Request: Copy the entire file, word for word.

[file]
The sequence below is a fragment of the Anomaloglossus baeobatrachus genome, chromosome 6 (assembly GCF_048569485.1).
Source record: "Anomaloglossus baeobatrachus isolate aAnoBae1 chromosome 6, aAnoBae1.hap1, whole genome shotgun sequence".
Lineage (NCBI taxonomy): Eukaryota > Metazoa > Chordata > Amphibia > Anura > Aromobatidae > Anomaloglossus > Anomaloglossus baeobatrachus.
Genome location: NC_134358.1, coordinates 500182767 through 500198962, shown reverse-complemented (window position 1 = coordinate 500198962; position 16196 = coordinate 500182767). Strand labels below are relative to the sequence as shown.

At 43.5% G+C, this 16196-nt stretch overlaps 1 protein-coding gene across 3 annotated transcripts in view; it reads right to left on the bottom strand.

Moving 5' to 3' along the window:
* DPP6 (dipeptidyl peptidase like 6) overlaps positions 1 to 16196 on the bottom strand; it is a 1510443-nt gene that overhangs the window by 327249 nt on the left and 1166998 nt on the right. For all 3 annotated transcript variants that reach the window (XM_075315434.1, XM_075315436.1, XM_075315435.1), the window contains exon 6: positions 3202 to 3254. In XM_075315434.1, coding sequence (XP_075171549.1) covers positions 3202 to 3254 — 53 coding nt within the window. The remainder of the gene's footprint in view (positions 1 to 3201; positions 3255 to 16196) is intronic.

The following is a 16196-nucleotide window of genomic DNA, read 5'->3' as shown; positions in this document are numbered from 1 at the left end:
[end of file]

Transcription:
The sequence below is a fragment of the Anomaloglossus baeobatrachus genome, chromosome 6 (assembly GCF_048569485.1).
Source record: "Anomaloglossus baeobatrachus isolate aAnoBae1 chromosome 6, aAnoBae1.hap1, whole genome shotgun sequence".
Lineage (NCBI taxonomy): Eukaryota > Metazoa > Chordata > Amphibia > Anura > Aromobatidae > Anomaloglossus > Anomaloglossus baeobatrachus.
Genome location: NC_134358.1, coordinates 500182767 through 500198962, shown reverse-complemented (window position 1 = coordinate 500198962; position 16196 = coordinate 500182767). Strand labels below are relative to the sequence as shown.

At 43.5% G+C, this 16196-nt stretch overlaps 1 protein-coding gene across 3 annotated transcripts in view; it reads right to left on the bottom strand.

Moving 5' to 3' along the window:
* DPP6 (dipeptidyl peptidase like 6) overlaps positions 1 to 16196 on the bottom strand; it is a 1510443-nt gene that overhangs the window by 327249 nt on the left and 1166998 nt on the right. For all 3 annotated transcript variants that reach the window (XM_075315434.1, XM_075315436.1, XM_075315435.1), the window contains exon 6: positions 3202 to 3254. In XM_075315434.1, coding sequence (XP_075171549.1) covers positions 3202 to 3254 — 53 coding nt within the window. The remainder of the gene's footprint in view (positions 1 to 3201; positions 3255 to 16196) is intronic.

The following is a 16196-nucleotide window of genomic DNA, read 5'->3' as shown; positions in this document are numbered from 1 at the left end: